FREE CONSULTATION: Choosing a lawyer is not easy. You want someone with whom you can communicate, and someone who cares about helping you fight for your rights. I offer a free consultation to determine if we are a good fit to partner on your legal matter.
KNOW YOUR GOALSWithin the parameters of the justice system, I work to achieve your goals. When I work for you, you are the boss, you make the big decisions. I provide you the options, chances of success, and relative cost of pursuing the various options available to you so you can make the most informed choices about how to handle your legal situation. But first, we have to know what your goals are. Would you rather obtain the five years' of back child support owed you, or are you wanting your former spouses' rights to custody and visitation terminated for nonpayment? When money is tight, the approach to these two scenarios would often be different. I am bound by the rules of confidentiality; you can tell me things you would not feel comfortable sharing with your best friend, and it stays completely private between us, so be honest and forthcoming about what you are hoping to achieve to get there faster, and with less expense.
BE PREPARED. Unless you have a worker's compensation or a personal injury case, chances are, your case will be billed based on the amount of time I have to use to get your case handled. When you are able to concisely answer questions, and provide any necessary documentation in an organized fashion, the less time it will take to prepare your case, and that translates into big savings for you. Keep secure notes including the dates of important events, who was present, and how these witnesses can be contacted, and make a copy for your me. Ask for copies of medical reports and police reports as they are generated and keep track of which officers from which departments were involved with your situation, and which medical providers you have seen, when, and why, in case we later need to call these people as witnesses. Make a list of questions you want to ask your me, and if I ask you to bring things with you, keep a checklist to work from (such as responses to discovery, a tax return, a list of people you want to testify for you, etc). Keeping a calendar of events dedicated to your case is also a good idea to keep track of divorce, visitation, and custody issues so you can later accurately testify what took place and when.
SCHEDULING MATTERS. There will be times either or both of us may need to re-schedule for emergencies. I will always do what I can to accommodate a client emergency. Court timing can be unpredictable on occasion, but I try to allow for that in how I schedule clients because your time is also valuable to me. When we set up a meeting, I block out time in my schedule to be sure we have time to work on a given task. If you come late, it may cause you to need a second appointment if we cannot accomplish our tasks in the remaining allotted time prior to my next appointment, so schedule realistically to save money. If you cannot make it at all, tell me as soon as you become aware that we need to reschedule, because before we meet, I spend time reviewing notes and what we need to accomplish. Thus, even if I end up being able to use your time slot for someone else, you would get billed for the time I spent preparing to meet with you before I knew the meeting was cancelled. If we can reschedule quickly, I likely won't have to review again before the rescheduled meeting. The best rule is to cancel at least a day in advance for appointments, and as far in advance as you know something has arisen so I can plan accordingly. Ask the receptionist if there are any additional instructions for the new meeting time to be fully prepared.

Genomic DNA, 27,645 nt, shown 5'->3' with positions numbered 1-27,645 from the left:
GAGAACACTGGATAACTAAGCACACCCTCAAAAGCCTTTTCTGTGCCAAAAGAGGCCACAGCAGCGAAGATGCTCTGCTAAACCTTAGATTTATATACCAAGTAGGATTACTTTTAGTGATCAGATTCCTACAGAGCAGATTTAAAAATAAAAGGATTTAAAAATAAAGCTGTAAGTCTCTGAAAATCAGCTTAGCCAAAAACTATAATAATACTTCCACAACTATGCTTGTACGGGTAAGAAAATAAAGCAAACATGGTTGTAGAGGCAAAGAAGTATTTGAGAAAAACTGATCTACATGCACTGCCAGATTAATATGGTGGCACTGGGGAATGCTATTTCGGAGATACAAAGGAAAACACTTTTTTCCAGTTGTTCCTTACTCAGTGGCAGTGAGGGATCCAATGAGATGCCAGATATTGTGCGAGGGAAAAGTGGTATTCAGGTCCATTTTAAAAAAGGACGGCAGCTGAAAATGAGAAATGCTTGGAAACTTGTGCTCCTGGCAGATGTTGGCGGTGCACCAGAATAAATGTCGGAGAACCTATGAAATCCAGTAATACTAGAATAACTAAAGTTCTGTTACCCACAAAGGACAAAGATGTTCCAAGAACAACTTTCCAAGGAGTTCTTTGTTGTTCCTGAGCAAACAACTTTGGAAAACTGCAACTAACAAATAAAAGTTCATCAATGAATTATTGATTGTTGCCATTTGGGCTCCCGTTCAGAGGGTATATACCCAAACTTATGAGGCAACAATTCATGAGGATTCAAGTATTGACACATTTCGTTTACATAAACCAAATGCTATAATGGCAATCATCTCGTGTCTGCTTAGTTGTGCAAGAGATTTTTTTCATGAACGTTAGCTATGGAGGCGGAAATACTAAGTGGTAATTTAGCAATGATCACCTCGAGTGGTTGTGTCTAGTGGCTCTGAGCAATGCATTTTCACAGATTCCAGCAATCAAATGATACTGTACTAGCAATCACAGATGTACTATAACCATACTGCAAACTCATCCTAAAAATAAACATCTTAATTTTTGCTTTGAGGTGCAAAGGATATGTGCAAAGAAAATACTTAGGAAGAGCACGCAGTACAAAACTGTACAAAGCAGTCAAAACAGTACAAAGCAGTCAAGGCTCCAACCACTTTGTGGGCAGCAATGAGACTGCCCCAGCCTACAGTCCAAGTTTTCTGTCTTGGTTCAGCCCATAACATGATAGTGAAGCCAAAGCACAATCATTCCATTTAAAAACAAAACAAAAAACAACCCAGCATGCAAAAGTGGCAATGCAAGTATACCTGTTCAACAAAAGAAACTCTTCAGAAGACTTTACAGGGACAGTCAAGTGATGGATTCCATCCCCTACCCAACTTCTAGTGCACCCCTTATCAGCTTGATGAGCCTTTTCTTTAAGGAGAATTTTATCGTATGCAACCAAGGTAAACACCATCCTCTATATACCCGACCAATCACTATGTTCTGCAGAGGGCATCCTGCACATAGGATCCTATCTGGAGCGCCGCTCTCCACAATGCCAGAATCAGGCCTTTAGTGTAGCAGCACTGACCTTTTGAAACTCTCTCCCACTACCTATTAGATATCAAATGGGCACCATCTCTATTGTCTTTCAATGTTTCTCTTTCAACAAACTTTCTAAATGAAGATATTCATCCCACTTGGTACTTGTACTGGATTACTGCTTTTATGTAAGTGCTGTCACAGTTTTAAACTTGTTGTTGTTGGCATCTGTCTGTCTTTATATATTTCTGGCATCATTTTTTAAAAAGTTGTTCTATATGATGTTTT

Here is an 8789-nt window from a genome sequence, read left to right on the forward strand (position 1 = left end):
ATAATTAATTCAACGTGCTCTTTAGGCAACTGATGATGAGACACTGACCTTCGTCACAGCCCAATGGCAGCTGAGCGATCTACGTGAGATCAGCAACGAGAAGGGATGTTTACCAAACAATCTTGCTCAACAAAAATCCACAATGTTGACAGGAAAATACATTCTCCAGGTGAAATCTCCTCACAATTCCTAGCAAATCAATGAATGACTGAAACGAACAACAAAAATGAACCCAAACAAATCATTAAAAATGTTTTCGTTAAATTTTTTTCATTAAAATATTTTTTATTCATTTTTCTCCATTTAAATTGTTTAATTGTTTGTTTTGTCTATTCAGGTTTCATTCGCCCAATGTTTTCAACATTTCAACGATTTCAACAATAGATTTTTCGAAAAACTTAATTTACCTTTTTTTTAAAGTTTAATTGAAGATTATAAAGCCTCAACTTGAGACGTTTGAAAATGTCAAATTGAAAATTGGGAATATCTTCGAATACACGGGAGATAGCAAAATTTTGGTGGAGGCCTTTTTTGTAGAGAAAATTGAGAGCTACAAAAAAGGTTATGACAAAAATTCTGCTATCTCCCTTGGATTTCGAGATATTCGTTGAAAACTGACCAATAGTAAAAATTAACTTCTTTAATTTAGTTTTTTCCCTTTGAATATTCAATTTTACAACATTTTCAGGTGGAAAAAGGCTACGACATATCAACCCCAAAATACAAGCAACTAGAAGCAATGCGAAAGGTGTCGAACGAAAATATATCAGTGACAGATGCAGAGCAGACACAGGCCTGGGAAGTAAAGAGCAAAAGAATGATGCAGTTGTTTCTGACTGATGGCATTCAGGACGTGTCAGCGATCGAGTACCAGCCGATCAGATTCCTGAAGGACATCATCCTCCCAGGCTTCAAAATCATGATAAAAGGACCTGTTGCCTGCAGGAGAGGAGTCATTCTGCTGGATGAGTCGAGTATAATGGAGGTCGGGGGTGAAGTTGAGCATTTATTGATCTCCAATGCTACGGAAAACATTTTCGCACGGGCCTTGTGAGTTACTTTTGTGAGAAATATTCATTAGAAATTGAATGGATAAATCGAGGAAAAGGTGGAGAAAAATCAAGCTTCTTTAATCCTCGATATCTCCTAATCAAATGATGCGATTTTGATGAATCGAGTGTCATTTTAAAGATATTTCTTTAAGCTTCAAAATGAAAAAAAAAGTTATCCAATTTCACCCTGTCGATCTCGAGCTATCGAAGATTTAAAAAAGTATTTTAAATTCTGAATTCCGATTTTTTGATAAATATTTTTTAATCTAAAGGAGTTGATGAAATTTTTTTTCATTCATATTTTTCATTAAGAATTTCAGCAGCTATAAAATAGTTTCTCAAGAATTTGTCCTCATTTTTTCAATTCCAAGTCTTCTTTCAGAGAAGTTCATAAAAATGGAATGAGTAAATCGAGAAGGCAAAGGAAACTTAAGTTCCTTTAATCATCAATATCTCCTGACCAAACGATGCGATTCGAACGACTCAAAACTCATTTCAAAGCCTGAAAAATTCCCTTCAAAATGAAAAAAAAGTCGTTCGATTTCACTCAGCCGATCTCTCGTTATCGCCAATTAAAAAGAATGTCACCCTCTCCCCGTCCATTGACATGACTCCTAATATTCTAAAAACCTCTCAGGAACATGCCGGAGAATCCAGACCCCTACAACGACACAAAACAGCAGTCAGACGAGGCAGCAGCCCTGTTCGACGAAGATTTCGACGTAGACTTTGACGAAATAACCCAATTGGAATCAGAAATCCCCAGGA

DISCOVERY. Discovery refers to the portion of a legal case where the parties share certain required information. Until discovery is completed, you likely cannot have a trial (other than for issues such as contempt of a court order). The discovery phase is often the most expensive portion of litigation because it can take a long time time to complete, and whichever party wants to delay the case will often try delay discovery to occasion a delay to the litigation. I will provide you with critical strategies to help keep discovery moving quickly. If you have any information or proof to suggest your opponent has cash income sources, or is working multiple jobs, bring detailed notes explaining what you know, and how you learned it. These notes can save time I would otherwise spend in duplicating research you have already conducted in order to obtain evidence for court of these income streams that your opponent may be trying to hide from you.
CASE UPDATES. Lawyers often favor giving updates when something changes, but most clients want to know how their case is faring from one day to the next because it is on their minds. However, realistically, many types of lawsuits unfold over weeks or months, not days. On billable hour cases, you get billed for attorney time including the time when you are receiving updates about your case, so the best way to save you money is to create a schedule and format for updates that strikes the right balance for your budget and your peace of mind. Many clients prefer text message or email updates to phone calls, which often take longer to conclude. A full range of options for our updates is available to accommodate your needs.